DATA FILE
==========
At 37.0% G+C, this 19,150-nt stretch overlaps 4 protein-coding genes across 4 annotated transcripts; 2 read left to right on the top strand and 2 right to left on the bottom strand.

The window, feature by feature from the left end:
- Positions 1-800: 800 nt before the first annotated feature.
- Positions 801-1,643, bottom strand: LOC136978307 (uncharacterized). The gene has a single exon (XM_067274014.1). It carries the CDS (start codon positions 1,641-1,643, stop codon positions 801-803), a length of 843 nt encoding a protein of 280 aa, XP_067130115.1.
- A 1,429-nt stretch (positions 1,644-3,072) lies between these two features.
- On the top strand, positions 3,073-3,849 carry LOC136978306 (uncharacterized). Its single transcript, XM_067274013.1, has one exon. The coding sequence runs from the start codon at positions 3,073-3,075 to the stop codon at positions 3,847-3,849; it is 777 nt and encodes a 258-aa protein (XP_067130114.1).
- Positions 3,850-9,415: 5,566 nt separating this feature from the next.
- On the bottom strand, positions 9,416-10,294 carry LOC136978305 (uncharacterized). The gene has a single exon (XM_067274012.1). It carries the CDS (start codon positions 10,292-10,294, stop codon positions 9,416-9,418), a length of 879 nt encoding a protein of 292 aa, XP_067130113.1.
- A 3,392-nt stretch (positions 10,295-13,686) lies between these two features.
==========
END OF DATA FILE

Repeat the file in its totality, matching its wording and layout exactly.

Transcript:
At 37.0% G+C, this 19,150-nt stretch overlaps 4 protein-coding genes across 4 annotated transcripts; 2 read left to right on the top strand and 2 right to left on the bottom strand.

The window, feature by feature from the left end:
- Positions 1-800: 800 nt before the first annotated feature.
- Positions 801-1,643, bottom strand: LOC136978307 (uncharacterized). The gene has a single exon (XM_067274014.1). It carries the CDS (start codon positions 1,641-1,643, stop codon positions 801-803), a length of 843 nt encoding a protein of 280 aa, XP_067130115.1.
- A 1,429-nt stretch (positions 1,644-3,072) lies between these two features.
- On the top strand, positions 3,073-3,849 carry LOC136978306 (uncharacterized). Its single transcript, XM_067274013.1, has one exon. The coding sequence runs from the start codon at positions 3,073-3,075 to the stop codon at positions 3,847-3,849; it is 777 nt and encodes a 258-aa protein (XP_067130114.1).
- Positions 3,850-9,415: 5,566 nt separating this feature from the next.
- On the bottom strand, positions 9,416-10,294 carry LOC136978305 (uncharacterized). The gene has a single exon (XM_067274012.1). It carries the CDS (start codon positions 10,292-10,294, stop codon positions 9,416-9,418), a length of 879 nt encoding a protein of 292 aa, XP_067130113.1.
- A 3,392-nt stretch (positions 10,295-13,686) lies between these two features.